Tuesday, February 20, 2007

'Prestige' Tragedy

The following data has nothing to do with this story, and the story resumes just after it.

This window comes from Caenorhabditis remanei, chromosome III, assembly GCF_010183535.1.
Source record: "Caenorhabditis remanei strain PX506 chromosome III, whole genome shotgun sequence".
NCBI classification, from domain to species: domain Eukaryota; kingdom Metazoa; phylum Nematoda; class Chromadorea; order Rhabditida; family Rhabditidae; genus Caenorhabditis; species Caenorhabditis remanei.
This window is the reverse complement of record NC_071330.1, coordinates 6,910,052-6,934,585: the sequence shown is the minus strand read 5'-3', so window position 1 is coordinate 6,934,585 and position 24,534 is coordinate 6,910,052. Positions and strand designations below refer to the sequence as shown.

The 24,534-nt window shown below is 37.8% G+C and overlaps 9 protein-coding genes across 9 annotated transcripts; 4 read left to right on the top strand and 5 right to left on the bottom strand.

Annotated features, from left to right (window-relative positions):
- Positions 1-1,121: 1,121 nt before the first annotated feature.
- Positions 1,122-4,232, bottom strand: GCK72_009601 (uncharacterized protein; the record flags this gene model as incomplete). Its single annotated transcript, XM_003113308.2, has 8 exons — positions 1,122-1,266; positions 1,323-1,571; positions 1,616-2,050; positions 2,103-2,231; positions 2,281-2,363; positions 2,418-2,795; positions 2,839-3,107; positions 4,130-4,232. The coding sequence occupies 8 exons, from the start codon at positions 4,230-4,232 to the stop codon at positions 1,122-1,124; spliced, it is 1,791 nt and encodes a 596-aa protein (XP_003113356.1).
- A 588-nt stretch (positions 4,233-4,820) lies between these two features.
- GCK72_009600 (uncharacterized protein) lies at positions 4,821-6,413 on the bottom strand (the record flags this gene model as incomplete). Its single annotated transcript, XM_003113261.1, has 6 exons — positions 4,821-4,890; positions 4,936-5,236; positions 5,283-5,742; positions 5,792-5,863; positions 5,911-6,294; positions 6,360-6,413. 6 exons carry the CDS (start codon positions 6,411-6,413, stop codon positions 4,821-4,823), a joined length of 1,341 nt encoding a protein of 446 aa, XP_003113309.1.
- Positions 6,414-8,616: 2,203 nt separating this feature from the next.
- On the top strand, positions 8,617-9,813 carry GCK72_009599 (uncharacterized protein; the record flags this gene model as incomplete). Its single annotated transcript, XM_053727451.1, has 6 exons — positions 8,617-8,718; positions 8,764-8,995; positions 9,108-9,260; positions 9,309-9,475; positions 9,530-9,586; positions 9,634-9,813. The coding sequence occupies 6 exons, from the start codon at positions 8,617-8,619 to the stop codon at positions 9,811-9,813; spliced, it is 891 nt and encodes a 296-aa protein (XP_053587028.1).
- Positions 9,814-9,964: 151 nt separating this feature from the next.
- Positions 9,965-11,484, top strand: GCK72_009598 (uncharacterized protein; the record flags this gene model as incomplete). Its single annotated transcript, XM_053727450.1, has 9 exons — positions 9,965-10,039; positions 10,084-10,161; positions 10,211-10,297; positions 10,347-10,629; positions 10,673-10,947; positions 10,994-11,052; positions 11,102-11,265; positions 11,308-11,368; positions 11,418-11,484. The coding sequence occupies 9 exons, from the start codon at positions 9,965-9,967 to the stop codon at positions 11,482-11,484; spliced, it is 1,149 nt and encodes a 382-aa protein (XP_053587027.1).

Although I am a member of the Piraeus Shipping Community, I only have hearsay knowledge of this unfortunate accident. Rumours have been rampant with fingers pointing both to the Spanish Authorities and to the Owners/ Managers.Well, it is anymore a liability for a company to operate over-age tonnage and it is a practice that should be avoided if possible. Regardless of due diligence and good standards, the potential fallout in case of an accident is a very high risk that outweighs the possible rewards of continuing to trade out such vessels. Further as a Manager you must face an uphill struggle with classification societies, insurers, major oil companies, etc, that makes very problematical the operation of the vessel.On the other hand, it is well known that tanker industry operating standards have improved enormously over the last twenty years and Owners/ Managers have not been recognised nor rewarded sufficiently for their high standards. Normally, the ship standards are much higher than the shore standards. It is not at all unusual to see an immaculate vessel with a highly trained crew in safety gear attempting to dock at a dilapidated terminal that does not observe any serious safety standards except lip service. Mind you I am not arguing that all ships are immaculate and all terminals are dilapidated, but certainly politically and institutionally much less noise will be made about any deficiencies at the shore facilities rather than on the vessel. The vessel does not vote nor is it a source of local employment, the shore facility is much more important to the local community. All this reminds us of a rather famous Ibsen play...I think the most troubling pattern in recent accidents in Europe is the denial of refuge to vessels in distress and the callousness of shore authorities primarily towards the lives of the seafarers and secondarily towards the property of vessel and cargo owners. Plausible arguments can be made that knee-jerk reactions ordering ships in distress to go to deep sea rather than to be allowed refuge actually increase the likelihood of marine casualties and ecological disasters.As we see currently, there is such an hysterical shore reaction that tankers with no problems at all are being ordered to sail huge distances from the shore. Vessels and their crews are becoming untouchables.Personally I do not see any light in these matters unless there is an effort to upgrade shore standards and educate shore authorities to shipping matters. We suffer presently a generation gap, where shipping standards have improved enormously, but there has not been a similar movement on shore. This is presently impacting very negatively the shipping industry.

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